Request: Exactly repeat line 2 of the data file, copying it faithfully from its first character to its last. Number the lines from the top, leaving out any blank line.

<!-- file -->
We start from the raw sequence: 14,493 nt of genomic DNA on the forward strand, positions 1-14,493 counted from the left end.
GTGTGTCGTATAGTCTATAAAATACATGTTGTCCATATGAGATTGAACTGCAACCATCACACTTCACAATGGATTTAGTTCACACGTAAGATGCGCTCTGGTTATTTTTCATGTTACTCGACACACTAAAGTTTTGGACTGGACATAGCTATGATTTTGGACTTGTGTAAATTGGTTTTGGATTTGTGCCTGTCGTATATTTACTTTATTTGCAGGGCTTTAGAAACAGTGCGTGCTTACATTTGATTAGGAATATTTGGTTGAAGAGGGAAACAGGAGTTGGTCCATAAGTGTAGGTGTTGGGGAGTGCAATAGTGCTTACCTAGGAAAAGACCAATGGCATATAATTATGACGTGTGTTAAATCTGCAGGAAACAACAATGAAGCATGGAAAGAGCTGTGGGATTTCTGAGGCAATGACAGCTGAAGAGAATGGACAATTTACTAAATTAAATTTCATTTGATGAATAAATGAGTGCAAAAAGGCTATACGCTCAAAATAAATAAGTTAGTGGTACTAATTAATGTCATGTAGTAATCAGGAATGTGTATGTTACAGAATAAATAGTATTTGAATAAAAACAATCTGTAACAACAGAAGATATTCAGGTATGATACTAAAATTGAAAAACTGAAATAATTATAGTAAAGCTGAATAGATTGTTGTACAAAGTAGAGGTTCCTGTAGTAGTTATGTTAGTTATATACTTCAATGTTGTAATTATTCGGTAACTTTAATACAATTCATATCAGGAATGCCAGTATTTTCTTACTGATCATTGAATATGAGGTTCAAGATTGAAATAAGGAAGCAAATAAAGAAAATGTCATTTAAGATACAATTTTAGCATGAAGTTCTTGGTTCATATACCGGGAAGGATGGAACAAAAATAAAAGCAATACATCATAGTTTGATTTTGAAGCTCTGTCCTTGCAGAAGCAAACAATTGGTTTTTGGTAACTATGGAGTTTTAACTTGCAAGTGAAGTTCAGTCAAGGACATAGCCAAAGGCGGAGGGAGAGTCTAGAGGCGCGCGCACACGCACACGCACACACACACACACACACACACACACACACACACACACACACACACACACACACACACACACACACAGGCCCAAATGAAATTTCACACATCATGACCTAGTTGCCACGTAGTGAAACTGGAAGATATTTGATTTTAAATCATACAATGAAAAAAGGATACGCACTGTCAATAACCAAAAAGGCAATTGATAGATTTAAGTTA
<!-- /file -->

GTGTGTCGTATAGTCTATAAAATACATGTTGTCCATATGAGATTGAACTGCAACCATCACACTTCACAATGGATTTAGTTCACACGTAAGATGCGCTCTGGTTATTTTTCATGTTACTCGACACACTAAAGTTTTGGACTGGACATAGCTATGATTTTGGACTTGTGTAAATTGGTTTTGGATTTGTGCCTGTCGTATATTTACTTTATTTGCAGGGCTTTAGAAACAGTGCGTGCTTACATTTGATTAGGAATATTTGGTTGAAGAGGGAAACAGGAGTTGGTCCATAAGTGTAGGTGTTGGGGAGTGCAATAGTGCTTACCTAGGAAAAGACCAATGGCATATAATTATGACGTGTGTTAAATCTGCAGGAAACAACAATGAAGCATGGAAAGAGCTGTGGGATTTCTGAGGCAATGACAGCTGAAGAGAATGGACAATTTACTAAATTAAATTTCATTTGATGAATAAATGAGTGCAAAAAGGCTATACGCTCAAAATAAATAAGTTAGTGGTACTAATTAATGTCATGTAGTAATCAGGAATGTGTATGTTACAGAATAAATAGTATTTGAATAAAAACAATCTGTAACAACAGAAGATATTCAGGTATGATACTAAAATTGAAAAACTGAAATAATTATAGTAAAGCTGAATAGATTGTTGTACAAAGTAGAGGTTCCTGTAGTAGTTATGTTAGTTATATACTTCAATGTTGTAATTATTCGGTAACTTTAATACAATTCATATCAGGAATGCCAGTATTTTCTTACTGATCATTGAATATGAGGTTCAAGATTGAAATAAGGAAGCAAATAAAGAAAATGTCATTTAAGATACAATTTTAGCATGAAGTTCTTGGTTCATATACCGGGAAGGATGGAACAAAAATAAAAGCAATACATCATAGTTTGATTTTGAAGCTCTGTCCTTGCAGAAGCAAACAATTGGTTTTTGGTAACTATGGAGTTTTAACTTGCAAGTGAAGTTCAGTCAAGGACATAGCCAAAGGCGGAGGGAGAGTCTAGAGGCGCGCGCACACGCACACGCACACACACACACACACACACACACACACACACACACACACACACACACACACACACACACACACACAGGCCCAAATGAAATTTCACACATCATGACCTAGTTGCCACGTAGTGAAACTGGAAGATATTTGATTTTAAATCATACAATGAAAAAAGGATACGCACTGTCAATAACCAAAAAGGCAATTGATAGATTTAAGTTA